Beyond its maritime-militia coverage, the report offers a treasure trove of other insights. Some areas, particularly broader strategic points and basic force-structure elements, are well known to PLA analysts outside the U.S. government but are conveniently compiled in a go-to source for many in Washington not normally focused on the subject. A number of specific points, however, are difficult—if not impossible—to corroborate or even learn through open sources. The report contains too many insights to enumerate them all here, and is best read in full—or at least skimmed directly. The following surveys some of the most important and interesting highlights from both categories.
Chinese military doctrine is increasing emphasis on preparing for a full range of potential contingencies, involving “maritime military struggle” and “winning informatized local wars” along China’s southeastern periphery—with Taiwan and scenarios related to the East China Sea and South China Sea foremost among them. Beijing, the report judges, “expects significant elements of a modern conflict to occur at sea.” At a lower level of intensity, Beijing seeks to strengthen its ability to safeguard its burgeoning overseas interests. To support such efforts, long-distance mobility operations, offensive sea-and-air operations, and a full spectrum of space-and-cyber operations are all accorded heightened emphasis.
To meet this and related goals, China’s paramount leader Xi Jinping has ordered sweeping reorganization and reform of China’s armed forces that dwarfs even America’s previous Goldwater-Nichols transformation. Major organizational developments include reorganizing the Central Military Commission, establishing a Joint Operations Command Center, five theater commands—each oriented “toward a specific set of contingencies,” an Overseas Operations Office, a Joint Logistics Support Force, and unifying space, cyber and electronic warfare capabilities under a Strategic Support Force. Demobilizing personnel—primarily from the world’s largest standing ground force and from noncombat positions across the PLA—is strengthening the PLA’s tooth-to-tail ratio and elevating the status of the PLA Navy (PLAN) and PLA Air Force (PLAAF). Noncommissioned officers and civilians are replacing officers in some positions. PLA exercises are growing in scope, complexity and realism. In 2016, seventeen exercises were conducted with foreign partners.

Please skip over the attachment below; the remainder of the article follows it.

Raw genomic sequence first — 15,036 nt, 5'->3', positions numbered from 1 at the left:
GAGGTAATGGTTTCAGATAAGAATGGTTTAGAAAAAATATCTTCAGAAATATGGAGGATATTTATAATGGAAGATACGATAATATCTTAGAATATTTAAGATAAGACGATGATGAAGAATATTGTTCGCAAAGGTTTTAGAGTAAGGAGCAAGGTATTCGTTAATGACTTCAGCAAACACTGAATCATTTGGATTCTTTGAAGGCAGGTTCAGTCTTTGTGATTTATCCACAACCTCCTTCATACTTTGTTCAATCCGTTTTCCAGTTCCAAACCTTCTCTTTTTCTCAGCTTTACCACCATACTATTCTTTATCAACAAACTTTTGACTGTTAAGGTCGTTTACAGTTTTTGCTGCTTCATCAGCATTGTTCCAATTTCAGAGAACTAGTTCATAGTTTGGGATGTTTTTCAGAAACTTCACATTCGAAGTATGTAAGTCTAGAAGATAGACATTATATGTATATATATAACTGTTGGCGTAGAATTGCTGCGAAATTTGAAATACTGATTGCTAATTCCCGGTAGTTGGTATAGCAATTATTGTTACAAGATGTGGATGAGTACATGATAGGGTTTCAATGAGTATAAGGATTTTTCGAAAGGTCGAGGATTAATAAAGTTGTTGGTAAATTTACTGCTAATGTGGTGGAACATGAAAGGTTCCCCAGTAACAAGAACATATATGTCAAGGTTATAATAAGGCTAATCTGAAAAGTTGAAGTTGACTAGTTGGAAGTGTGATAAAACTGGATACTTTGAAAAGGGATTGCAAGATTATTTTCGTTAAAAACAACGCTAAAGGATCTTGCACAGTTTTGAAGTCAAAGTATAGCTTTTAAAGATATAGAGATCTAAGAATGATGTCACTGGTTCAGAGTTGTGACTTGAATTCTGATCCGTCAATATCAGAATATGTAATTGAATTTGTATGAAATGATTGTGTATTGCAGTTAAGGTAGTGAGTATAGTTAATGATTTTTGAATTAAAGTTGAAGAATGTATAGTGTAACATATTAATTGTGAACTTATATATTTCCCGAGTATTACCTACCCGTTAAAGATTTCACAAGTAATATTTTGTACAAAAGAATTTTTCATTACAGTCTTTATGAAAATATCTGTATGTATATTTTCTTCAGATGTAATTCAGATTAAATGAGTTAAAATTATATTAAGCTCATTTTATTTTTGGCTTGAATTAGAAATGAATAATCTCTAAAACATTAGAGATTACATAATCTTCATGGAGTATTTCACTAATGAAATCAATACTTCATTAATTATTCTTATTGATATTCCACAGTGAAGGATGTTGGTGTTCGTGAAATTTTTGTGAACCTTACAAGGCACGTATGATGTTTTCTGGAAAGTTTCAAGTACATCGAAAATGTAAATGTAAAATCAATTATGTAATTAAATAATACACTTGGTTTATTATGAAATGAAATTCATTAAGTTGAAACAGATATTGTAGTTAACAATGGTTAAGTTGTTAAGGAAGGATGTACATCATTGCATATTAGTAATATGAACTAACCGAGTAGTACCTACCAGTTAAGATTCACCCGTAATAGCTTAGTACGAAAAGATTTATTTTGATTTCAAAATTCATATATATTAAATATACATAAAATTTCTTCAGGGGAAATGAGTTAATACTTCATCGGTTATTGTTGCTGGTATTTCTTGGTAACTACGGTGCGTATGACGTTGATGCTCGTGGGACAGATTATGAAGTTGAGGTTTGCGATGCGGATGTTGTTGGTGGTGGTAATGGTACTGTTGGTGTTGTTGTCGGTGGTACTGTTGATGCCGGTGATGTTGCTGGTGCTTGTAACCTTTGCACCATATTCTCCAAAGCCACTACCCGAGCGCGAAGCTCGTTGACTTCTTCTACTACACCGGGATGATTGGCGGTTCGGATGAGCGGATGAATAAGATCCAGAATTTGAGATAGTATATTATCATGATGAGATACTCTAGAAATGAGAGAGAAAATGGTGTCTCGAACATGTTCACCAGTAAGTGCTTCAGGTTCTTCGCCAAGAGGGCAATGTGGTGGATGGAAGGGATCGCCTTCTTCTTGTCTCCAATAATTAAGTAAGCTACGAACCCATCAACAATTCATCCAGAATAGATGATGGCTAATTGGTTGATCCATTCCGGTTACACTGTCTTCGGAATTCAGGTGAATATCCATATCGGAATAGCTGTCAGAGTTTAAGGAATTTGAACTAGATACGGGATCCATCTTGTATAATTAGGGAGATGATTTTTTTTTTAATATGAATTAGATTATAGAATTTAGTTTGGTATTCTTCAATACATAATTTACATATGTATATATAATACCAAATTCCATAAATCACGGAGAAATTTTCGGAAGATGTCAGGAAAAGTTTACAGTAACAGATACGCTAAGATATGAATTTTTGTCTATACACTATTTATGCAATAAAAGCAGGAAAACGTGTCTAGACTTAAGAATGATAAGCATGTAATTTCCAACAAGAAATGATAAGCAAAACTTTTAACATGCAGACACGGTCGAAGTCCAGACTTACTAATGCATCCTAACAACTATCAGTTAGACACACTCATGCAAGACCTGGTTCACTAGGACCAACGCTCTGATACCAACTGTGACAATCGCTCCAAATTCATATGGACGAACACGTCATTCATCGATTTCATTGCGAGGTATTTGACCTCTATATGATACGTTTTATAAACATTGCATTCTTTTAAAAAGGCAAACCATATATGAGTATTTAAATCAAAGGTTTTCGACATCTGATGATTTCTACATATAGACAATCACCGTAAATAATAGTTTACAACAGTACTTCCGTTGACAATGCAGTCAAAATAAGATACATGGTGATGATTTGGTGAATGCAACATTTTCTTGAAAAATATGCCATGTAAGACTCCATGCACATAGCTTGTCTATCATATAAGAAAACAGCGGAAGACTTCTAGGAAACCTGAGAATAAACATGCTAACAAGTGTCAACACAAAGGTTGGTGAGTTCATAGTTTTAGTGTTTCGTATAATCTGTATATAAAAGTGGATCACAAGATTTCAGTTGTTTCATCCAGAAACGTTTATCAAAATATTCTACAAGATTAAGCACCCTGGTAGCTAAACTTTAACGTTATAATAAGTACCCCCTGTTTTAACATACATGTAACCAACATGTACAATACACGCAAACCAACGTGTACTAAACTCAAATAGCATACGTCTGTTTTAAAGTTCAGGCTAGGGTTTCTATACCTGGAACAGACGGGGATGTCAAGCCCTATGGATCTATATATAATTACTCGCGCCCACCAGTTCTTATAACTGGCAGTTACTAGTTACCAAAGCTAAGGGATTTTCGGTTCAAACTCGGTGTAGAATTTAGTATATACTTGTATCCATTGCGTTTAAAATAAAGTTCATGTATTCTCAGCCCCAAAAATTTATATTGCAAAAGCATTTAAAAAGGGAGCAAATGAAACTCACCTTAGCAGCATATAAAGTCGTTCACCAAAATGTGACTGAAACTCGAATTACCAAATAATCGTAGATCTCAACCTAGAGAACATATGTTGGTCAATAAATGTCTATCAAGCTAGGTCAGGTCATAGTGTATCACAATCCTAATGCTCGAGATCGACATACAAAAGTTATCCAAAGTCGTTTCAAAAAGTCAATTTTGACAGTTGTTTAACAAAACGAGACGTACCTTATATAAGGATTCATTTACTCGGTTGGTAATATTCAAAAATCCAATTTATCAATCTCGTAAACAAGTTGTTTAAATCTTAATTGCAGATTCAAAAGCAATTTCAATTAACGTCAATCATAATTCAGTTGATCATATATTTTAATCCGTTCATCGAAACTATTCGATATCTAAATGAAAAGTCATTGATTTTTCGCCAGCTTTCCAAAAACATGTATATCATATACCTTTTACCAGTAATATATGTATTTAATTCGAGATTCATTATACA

To supply its forces, China has developed one of the world’s largest and most capable defense industries. It is producing numerous platforms and weapons systems while also researching a wide array of frontier technologies. In August 2016, for instance, China launched the world’s first experimental quantum communications satellite, which offers significant potential for cryptography and secure communications. It also continues to prioritize efforts in such pioneering fields as hypersonics and nanotechnology.
A secondary defense industrial benefit, arms exports, has lagged its domestic outfitting, but has considerable room for growth. About $20 billion in sales from 2011–15 made it the world’s fourth-largest arms supplier (albeit with $9 billion to regional countries, primarily Pakistan). Growing demand for armed unmanned aerial vehicles from China amid restrictions from other suppliers will likely pull the Middle East and North Africa ahead of sub-Saharan Africa as China’s second-largest arms-export market. Already, Iraq, Saudi Arabia, Egypt and the United Arab Emirates have made purchases.
The largest navy in Asia (and—by ship numbers—in the world), the PLAN is rapidly refining and better equipping its forces. It continues to prioritize submarines and is outfitting many with YJ-18 supersonic anti-ship cruise missiles (ASCMs) and their variants. By the early 2020s, the Pentagon forecasts, China will begin building a next-generation Type 096 SSBN. Over the next decade, China will likely build a new Type 093B guided-missile nuclear-attack submarine, outfitted with land-attack cruise missiles (LACMs). China is also strengthening its surface fleet significantly, drawing on a robust shipbuilding industry to series-produce three classes of warships simultaneously and placing particular emphasis on multiple missions and air defenses. Its Type 054D destroyer “has a multipurpose vertical launch system capable of launching ASCMs, SAMs [surface-to-air missiles], and anti-submarine missiles.” By 2020 a second aircraft carrier will likely join Liaoning, which itself will likely focus on training and fleet air defense missions. These two carriers, and others that join them in the future, will be escorted by the ten thousand ton Type 055 cruisers currently under construction.